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[ Recorded presentation ] Recorded presentation

Incidence of prostate cancer in relation to time windows of exposure to metalworking fluids

Ilir Agalliu, MD, ScD1, Ellen A. Eisen, ScD2, David Kriebel, ScD2, Margaret M. Quinn, ScD, CIH2, and David H. Wegman, MD, MSc3. (1) Division of Public Health Sciences, Fred Hutchinson Cancer Research Center, 1100 Fairview Ave. N., M4-A402, P.O. Box 19024, Seattle, WA 98109, 206-667-7134, iagalliu@fhcrc.org, (2) Department of Work Environment, University of Massachusetts Lowell, 1University Avenue, Lowell, MA 01854, (3) Dean, School of Health and Environment, University of Massachusetts Lowell, 3 Solomont Way, Suite 1, Lowell, MA 01854-5121

To examine whether exposure to metalworking fluids (MWF) is associated with prostate cancer, we conducted a nested case-control study of 872 incident cases in a cohort of autoworkers. Our objectives were to examine exposure-response curves for MWF and prostate cancer by using semi-parametric modeling and explore time windows of exposure based on latency. Cases were identified through Michigan cancer registry from 1985 till 2000. Controls were selected using incidence-density sampling, 5:1 ratio. Using cumulative exposure (mg/m3-years) as the dose, we examined different lags and then consecutive exposure windows, for example: ³25 and <25 years before risk age. We used penalized splines to model risk as a smooth function of exposure, and controlled for race and calendar time of diagnosis. On average, cases were 70 years old when diagnosed, and 27% were black. Risk of prostate cancer was increased with exposure to soluble and straight MWF ³25 years before risk age, but not with exposure <25 years. The relationship with soluble was piecewise linear, with a small increase in risk at lower exposures followed by a steeper rise. By contrast, the relationship with straight MWF was linear with a relative risk of 1.12 per 10 mg/m3-years of exposure. Results provide evidence that exposure to MWF is associated with prostate cancer among autoworkers. They also support a latency period at least 25 years for prostate cancer development. This study also contributes to the literature of non-parametric modeling applied to occupational studies.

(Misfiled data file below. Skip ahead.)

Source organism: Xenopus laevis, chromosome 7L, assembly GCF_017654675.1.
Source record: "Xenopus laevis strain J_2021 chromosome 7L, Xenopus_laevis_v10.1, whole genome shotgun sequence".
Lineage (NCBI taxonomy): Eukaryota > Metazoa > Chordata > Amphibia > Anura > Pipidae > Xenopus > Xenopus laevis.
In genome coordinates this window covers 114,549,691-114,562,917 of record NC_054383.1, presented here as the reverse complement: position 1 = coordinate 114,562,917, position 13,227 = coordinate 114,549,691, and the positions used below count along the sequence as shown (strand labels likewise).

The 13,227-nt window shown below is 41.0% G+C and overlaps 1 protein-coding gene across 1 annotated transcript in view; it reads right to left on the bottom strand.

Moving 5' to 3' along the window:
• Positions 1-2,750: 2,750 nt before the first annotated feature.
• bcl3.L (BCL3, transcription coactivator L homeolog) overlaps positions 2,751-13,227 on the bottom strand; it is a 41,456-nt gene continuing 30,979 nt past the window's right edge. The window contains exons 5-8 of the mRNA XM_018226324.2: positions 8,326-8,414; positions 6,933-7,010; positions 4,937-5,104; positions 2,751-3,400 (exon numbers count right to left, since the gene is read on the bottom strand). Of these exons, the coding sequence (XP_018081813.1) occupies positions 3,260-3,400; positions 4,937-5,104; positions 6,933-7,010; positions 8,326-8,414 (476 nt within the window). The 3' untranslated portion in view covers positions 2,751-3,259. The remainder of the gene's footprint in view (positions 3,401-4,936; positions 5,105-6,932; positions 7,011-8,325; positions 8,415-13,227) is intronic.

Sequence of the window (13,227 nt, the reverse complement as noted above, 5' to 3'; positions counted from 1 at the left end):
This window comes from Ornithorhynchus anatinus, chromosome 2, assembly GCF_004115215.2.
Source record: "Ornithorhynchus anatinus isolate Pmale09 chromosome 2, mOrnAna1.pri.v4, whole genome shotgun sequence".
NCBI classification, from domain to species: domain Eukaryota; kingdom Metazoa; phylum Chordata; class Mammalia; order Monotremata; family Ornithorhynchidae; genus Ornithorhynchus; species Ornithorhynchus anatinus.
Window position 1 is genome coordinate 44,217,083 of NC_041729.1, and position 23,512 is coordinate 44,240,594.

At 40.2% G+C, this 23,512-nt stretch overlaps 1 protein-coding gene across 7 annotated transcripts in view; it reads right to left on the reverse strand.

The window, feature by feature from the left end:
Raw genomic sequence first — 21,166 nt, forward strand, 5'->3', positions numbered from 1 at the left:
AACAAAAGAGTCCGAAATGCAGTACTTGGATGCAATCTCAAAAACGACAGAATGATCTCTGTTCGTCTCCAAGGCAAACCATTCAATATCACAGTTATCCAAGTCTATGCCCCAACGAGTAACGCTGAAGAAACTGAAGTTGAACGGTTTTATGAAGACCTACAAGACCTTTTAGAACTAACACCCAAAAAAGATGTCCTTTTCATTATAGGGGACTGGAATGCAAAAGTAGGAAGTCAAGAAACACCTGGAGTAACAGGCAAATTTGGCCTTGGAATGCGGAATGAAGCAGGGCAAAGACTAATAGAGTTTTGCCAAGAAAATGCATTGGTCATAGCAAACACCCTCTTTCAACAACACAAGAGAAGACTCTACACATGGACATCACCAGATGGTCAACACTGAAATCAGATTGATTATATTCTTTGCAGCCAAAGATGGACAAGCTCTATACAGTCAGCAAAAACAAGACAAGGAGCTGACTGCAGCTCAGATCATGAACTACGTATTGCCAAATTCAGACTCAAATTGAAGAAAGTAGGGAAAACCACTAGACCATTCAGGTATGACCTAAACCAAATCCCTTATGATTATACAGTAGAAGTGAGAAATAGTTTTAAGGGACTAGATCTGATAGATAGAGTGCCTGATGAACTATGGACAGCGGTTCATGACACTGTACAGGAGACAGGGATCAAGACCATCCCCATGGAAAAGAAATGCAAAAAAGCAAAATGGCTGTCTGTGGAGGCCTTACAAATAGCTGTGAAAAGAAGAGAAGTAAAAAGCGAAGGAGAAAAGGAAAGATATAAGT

Learning Objectives:

Keywords: Epidemiology, Occupational Health

Presenting author's disclosure statement:
I do not have any significant financial interest/arrangement or affiliation with any organization/institution whose products or services are being discussed in this session.

[ Recorded presentation ] Recorded presentation

Dangerous Work: Occupational Epidemiology

The 132nd Annual Meeting (November 6-10, 2004) of APHA